Huntington Art Gallery: Chimneypiece
This is one of a suite of five silent videos that focus on an object or architectural element on view in the first-floor period rooms of the Huntington Art Gallery. In elegant houses, the chimneypiece served as a room’s decorative focal point and was often carved with fashionable ornament. The carving on this example celebrates wine and the revelry that accompanies its consumption. Heads of satyrs, from whose mouths issue garlands of fruit, appear on the jambs while wine vessels and swags of grapevines flank the central panel, which shows a procession of young bacchanalian figures, one of whom pours wine down the mouth of a goat. The Huntington chimneypiece originates from the Georgian house at No. 17 Hanover Square, London, which served, from 1781, as the home of Dorothea Jordan (1761–1816), a famous actress and mistress of the future King William IV, while he was Duke of Clarence. In 1863, the house became the quarters of The Arts Club, whose members included Charles Dickens and Mark Twain. The club moved in 1896, and the house was demolished.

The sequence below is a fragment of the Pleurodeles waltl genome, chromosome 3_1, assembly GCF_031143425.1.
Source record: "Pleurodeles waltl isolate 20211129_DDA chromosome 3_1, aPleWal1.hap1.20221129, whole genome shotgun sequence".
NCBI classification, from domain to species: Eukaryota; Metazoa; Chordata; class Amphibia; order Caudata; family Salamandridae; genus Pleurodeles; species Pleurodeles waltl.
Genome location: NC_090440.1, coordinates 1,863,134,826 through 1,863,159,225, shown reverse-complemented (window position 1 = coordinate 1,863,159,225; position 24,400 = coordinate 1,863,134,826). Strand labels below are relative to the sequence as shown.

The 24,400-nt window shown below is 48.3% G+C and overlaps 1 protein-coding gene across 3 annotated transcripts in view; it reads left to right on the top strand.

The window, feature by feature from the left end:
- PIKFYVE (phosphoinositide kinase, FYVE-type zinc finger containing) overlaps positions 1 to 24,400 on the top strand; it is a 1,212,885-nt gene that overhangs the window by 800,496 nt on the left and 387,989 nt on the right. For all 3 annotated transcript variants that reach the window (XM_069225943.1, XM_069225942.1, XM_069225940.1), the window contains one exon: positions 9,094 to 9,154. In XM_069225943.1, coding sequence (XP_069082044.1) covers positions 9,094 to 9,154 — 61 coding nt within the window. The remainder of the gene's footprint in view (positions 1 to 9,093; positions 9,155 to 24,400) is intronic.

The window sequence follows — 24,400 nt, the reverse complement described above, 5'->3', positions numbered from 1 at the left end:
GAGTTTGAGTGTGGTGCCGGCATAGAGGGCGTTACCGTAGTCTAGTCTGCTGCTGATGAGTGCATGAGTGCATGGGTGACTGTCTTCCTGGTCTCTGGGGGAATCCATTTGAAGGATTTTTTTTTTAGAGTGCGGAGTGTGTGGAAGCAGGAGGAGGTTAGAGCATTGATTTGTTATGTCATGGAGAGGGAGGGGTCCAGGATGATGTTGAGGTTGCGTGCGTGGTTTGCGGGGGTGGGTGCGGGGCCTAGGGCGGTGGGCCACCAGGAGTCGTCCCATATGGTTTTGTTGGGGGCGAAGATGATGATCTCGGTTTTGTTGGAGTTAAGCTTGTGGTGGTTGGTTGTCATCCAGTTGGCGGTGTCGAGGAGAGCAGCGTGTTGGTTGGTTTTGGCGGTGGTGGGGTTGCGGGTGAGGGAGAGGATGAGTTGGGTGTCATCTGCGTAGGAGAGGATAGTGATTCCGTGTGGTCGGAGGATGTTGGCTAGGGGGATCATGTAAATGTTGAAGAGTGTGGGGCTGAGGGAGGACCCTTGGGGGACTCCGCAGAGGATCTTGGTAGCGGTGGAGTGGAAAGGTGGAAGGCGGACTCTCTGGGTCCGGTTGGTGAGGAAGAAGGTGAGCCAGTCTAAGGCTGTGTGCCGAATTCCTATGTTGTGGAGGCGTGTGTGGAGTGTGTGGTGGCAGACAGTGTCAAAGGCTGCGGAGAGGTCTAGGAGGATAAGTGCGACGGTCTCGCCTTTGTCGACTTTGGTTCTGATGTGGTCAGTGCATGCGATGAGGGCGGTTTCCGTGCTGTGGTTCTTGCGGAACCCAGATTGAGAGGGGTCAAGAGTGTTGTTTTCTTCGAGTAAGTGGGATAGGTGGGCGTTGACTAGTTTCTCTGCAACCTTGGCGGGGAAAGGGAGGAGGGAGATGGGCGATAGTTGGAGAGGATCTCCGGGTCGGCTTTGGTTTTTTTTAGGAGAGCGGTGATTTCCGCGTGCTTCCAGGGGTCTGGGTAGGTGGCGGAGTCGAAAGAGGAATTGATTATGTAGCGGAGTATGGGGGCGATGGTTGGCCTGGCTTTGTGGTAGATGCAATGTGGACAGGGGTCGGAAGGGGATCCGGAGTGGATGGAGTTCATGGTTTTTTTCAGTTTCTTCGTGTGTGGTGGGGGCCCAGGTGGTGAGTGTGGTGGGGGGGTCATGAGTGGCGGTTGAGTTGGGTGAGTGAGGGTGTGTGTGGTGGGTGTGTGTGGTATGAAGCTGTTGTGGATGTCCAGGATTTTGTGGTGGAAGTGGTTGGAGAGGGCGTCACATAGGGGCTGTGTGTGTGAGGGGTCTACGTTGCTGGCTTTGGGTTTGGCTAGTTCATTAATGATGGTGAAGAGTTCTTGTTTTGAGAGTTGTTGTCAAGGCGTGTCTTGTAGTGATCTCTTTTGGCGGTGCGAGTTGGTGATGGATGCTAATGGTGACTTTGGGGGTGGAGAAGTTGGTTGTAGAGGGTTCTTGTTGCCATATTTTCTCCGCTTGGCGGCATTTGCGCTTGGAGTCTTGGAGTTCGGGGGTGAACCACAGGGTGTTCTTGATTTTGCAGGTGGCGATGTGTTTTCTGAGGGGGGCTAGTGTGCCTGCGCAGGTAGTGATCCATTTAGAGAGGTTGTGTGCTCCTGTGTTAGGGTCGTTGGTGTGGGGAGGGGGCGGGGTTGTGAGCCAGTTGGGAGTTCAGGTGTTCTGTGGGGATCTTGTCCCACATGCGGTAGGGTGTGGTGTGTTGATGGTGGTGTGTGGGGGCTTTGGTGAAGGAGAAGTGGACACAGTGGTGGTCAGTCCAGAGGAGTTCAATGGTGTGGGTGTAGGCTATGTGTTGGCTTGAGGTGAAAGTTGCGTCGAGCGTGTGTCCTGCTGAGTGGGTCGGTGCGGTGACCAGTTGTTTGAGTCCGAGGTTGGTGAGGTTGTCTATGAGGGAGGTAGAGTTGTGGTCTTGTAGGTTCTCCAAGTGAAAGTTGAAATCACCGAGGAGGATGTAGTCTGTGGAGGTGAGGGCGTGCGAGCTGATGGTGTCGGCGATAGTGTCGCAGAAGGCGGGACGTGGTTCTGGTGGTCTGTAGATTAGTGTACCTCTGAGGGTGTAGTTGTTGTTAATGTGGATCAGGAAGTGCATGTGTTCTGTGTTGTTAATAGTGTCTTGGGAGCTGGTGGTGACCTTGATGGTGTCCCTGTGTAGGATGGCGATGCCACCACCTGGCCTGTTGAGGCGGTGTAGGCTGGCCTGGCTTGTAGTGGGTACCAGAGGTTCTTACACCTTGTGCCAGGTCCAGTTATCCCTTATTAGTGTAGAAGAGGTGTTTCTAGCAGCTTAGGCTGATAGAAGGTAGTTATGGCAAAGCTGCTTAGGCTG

The Huntington Similar Videos
Still Looking is a series of moments with these two master photographers, Bruce Davidson and Paul Caponigro, in their homes.
Highlights from the Fielding Collection of Early American Art: Portrait of Albert G. Gilman
Jonathan Fielding describes A. Ellis’s 1831 painting of Albert G. Gilman. Of the fifteen known portraits by Ellis, many of those are in disrepair. Fielding says this particular work is an “exceptional piece” with vibrant colours and a modern flair.
Highlights from the Fielding Collection of Early American Art: Portrait of the Caverly Family
Jonathan Fielding talks about the Caverly family painting hanging on the wall. The beloved piece by Joseph S. Davis, painted in the early 1836, is rich with detail, providing insight into the lives of Charles and Comfort Caverly and their son, Isaac.
Ten Bamboo Studio Manual of Calligraphy and Painting
June Li, co-curator of the exhibition Gardens, Art, and Commerce in Chinese Woodblock Prints, explains how the “Ten Bamboo Studio Manual of Calligraphy and Painting” directly relates to founder Henry E. Huntington’s scholarly mission.
Real American Places: Edward Weston and ‘Leaves of Grass’
The photographs from this exhibition illuminate an understudied chapter of Edward Weston’s career. In 1941, the Limited Editions Book Club approached him to collaborate on a deluxe edition of Walt Whitman’s poetry collection, “Leaves of Grass.”
Highlights from the Fielding Collection of Early American Art: 1776 Pocketbook
Karin Fielding describes a vibrant needlework pocketbook made by young Elizabeth Fellows in 1776. The piece, done in a flame-stitch pattern, includes a delicate length of handmade tape, used to close the purse.